Many and many a reader has asked that. When the story first came out, in the New England Magazine about 1891, a Boston physician made protest in The Transcript. Such a story ought not to be written, he said; it was enough to drive anyone mad to read it.

Another physician, in Kansas I think, wrote to say that it was the best description of incipient insanity he had ever seen, and–begging my pardon–had I been there?

Now the story of the story is this:

For many years I suffered from a severe and continuous nervous breakdown tending to melancholia–and beyond. During about the third year of this trouble I went, in devout faith and some faint stir of hope, to a noted specialist in nervous diseases, the best known in the country. This wise man put me to bed and applied the rest cure, to which a still-good physique responded so promptly that he concluded there was nothing much the matter with me, and sent me home with solemn advice to “live as domestic a life as far as possible,” to “have but two hours’ intellectual life a day,” and “never to touch pen, brush, or pencil again” as long as I lived.

This was in 1887.

I went home and obeyed those directions for some three months, and came so near the borderline of utter mental ruin that I could see over.

Then, using the remnants of intelligence that remained, and helped by a wise friend, I cast the noted specialist’s advice to the winds and went to work again–work, the normal life of every human being; work, in which is joy and growth and service, without which one is a pauper and a parasite–ultimately recovering some measure of power.

Being naturally moved to rejoicing by this narrow escape, I wrote The Yellow Wallpaper, with its embellishments and additions, to carry out the ideal (I never had hallucinations or objections to my mural decorations) and sent a copy to the physician who so nearly drove me mad. He never acknowledged it.

The little book is valued by alienists and as a good specimen of one kind of literature. It has, to my knowledge, saved one woman from a similar fate–so terrifying her family that they let her out into normal activity and she recovered.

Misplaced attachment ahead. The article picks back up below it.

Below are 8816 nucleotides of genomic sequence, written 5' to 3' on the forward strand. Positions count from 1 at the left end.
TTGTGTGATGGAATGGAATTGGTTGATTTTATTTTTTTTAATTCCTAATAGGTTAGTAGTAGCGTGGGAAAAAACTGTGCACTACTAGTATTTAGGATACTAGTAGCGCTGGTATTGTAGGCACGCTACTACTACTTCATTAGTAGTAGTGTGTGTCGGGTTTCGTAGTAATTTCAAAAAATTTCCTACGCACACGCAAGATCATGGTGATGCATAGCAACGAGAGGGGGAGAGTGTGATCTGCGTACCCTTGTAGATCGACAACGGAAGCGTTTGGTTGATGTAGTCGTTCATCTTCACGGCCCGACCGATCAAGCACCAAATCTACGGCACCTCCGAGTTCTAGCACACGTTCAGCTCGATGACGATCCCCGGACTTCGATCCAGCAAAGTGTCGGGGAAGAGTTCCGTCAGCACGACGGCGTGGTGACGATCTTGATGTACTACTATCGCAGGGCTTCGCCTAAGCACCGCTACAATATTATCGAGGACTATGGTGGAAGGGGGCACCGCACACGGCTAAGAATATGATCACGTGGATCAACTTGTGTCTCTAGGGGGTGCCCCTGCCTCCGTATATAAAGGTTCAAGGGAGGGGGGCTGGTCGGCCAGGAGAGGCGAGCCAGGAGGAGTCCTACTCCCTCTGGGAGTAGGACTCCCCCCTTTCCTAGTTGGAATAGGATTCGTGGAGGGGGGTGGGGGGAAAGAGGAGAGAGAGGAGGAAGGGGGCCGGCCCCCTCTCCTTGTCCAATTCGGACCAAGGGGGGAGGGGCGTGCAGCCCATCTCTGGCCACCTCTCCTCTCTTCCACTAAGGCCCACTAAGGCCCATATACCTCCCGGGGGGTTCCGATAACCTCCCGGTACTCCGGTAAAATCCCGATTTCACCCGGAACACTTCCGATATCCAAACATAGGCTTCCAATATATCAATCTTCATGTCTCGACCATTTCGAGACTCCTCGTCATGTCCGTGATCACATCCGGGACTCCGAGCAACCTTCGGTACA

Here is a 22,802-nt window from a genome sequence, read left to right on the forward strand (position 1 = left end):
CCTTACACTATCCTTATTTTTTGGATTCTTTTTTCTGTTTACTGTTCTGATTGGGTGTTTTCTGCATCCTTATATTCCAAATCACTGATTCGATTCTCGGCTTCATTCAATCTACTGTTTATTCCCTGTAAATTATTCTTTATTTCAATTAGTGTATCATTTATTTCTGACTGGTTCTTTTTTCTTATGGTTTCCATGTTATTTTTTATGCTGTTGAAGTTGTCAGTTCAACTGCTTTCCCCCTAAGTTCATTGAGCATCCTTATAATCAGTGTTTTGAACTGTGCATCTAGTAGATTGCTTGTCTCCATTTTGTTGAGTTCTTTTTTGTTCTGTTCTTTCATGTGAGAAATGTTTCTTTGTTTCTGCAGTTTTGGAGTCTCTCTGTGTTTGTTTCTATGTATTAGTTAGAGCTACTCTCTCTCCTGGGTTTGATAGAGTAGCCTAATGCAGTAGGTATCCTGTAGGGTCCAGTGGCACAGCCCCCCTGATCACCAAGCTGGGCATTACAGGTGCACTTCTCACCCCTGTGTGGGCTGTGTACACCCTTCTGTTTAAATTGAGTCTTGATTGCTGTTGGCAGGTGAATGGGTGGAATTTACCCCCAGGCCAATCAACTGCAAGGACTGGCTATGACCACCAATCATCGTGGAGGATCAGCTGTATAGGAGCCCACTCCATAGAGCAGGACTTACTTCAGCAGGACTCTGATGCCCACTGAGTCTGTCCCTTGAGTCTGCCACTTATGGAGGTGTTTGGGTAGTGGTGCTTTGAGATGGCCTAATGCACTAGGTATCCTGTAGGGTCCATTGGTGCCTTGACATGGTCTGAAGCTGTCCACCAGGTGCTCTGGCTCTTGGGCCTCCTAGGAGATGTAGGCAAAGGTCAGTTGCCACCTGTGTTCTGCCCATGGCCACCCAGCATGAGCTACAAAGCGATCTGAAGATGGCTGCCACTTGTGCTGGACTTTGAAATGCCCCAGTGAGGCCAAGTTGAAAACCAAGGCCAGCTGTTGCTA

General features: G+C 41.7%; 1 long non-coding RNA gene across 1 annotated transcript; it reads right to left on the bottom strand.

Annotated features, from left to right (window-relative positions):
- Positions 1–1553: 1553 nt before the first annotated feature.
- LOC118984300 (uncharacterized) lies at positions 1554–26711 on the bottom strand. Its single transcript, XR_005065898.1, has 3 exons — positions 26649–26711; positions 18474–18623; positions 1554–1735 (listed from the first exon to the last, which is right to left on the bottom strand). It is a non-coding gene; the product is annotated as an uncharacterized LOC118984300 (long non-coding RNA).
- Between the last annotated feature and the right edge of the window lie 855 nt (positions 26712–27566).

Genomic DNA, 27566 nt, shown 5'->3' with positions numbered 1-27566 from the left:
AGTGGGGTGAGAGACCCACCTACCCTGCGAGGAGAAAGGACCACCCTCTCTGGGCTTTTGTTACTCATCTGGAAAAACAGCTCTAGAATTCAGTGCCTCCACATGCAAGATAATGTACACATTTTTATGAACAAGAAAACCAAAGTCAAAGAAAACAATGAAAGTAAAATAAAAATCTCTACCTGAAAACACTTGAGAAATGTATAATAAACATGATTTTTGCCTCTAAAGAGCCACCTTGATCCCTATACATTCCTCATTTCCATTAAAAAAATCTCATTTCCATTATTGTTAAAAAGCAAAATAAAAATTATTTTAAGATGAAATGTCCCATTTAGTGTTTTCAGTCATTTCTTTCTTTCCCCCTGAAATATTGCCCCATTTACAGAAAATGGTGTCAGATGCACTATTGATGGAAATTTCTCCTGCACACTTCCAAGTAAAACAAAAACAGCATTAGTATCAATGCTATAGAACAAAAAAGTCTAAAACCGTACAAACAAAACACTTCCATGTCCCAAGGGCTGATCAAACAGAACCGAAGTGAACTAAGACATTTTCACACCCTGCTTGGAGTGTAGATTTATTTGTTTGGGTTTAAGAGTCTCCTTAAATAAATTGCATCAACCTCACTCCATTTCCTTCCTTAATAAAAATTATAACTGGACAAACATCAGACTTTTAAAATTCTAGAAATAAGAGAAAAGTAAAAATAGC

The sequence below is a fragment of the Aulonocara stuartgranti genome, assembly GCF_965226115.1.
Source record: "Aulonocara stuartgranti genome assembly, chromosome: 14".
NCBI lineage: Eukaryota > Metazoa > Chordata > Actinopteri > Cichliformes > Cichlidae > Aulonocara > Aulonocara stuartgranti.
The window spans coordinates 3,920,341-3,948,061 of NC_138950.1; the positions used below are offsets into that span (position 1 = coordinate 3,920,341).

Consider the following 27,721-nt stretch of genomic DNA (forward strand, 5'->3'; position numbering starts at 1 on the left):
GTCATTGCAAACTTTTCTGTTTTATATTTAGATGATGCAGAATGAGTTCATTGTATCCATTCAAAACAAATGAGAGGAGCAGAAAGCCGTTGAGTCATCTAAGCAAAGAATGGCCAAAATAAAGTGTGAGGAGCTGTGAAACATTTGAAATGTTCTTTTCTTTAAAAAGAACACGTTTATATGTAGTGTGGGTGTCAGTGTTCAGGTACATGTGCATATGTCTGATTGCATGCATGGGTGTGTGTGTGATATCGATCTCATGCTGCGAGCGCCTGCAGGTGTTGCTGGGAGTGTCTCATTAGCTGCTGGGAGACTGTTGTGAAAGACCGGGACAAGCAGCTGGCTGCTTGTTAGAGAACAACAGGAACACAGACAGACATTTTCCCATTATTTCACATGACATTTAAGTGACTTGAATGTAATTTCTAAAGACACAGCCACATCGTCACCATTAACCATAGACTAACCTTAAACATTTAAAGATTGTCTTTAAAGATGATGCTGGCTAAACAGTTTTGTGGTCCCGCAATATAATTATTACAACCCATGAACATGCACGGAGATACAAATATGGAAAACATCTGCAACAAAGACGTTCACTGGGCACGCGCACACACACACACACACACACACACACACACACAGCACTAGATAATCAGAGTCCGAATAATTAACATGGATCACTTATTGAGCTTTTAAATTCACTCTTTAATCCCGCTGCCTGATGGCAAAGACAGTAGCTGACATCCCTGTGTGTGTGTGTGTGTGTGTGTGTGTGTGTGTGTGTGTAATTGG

But the best result is this. Many years later I was told that the great specialist had admitted to friends of his that he had altered his treatment of neurasthenia since reading The Yellow Wallpaper.

It was not intended to drive people crazy, but to save people from being driven crazy, and it worked.
—  “Why I Wrote ‘The Yellow Wallpaper’“ by Charlotte Perkins Gilman.

before he sells the beans to jack, he is born in a house that smells of ceder.

his name is Tiffany. a bold bright name. a stardust name. a girl name. but he is not a girl. he knows this, even if others don’t. his mother puts him in dresses, teaches him how to sew, chastises him when he lets his voice get low.

“my great-aunt’s friend’s sister,” says his mother, with her red lips tight, “once knew these girls that spoke and diamonds came out of their mouths. you know what happened to the nasty one? she got toads. that’s your future if you don’t figure out how to be a nice little girl.”

so he speaks gently. but the whole time he is wondering: who gave them the language of gems. who gave them the language that rolled out of them. it must be magic. and if there is magic, maybe there is hope for him.

he takes off in a dark night. a sad night. one where the fire was too low and he was sick of mirrors. he leaves his mother a note: gone to find where the gems grow. 

in the black woods, he cuts off his hair. wears his father’s clothes. feels, at last, whole. runs and runs and runs until his air comes out in a wheeze. walks for weeks and weeks.

he finds the old woman carrying water. she is ugly, her mouth all twisted angry. but she carries the water alone. 

the boy does not have much. but he has shoulders. a good back. hands that work. when he takes her burden, she says, “thank you, young man.” and he smiles at her, but doesn’t say anything.

her house is damp. she feeds him stew, apologizes. says she used to make lovely foods but the price of milk and eggs got far too high. she says: if you carry my water for five weeks, i will give you something special. and he agrees.

she talks for him. spends a lot of time telling him of people he never met. girls with lips blood red. girls with white fairy dresses. boys who fell in love with swans. 

the boy says little. just nods. sleeps on the floor of her empty barn. when she’s not looking, he darns her clothes for her, keeps the floors swept, fills the lanterns with oil, makes her a blanket for the coming winter. 

on the end of the fifth week, she gives him the beans. tells him that they have been passed down in her family, that this was her portion. she says that she is too old now for such adventures. that she hears the beans will bring treasure. fortune. all the things of greed. she says: i will give them to you, for what you have done to me.

in the morning, he takes off. he feels the weight of them in his pocket. he thinks of the old woman and the stories and the sight of her tired hands. he stands in the market for a long time, unspeaking, simply staring at the cobblestones beneath him.

jack’s voice is the last call in the evening. a beautiful cow, young and thick and healthy.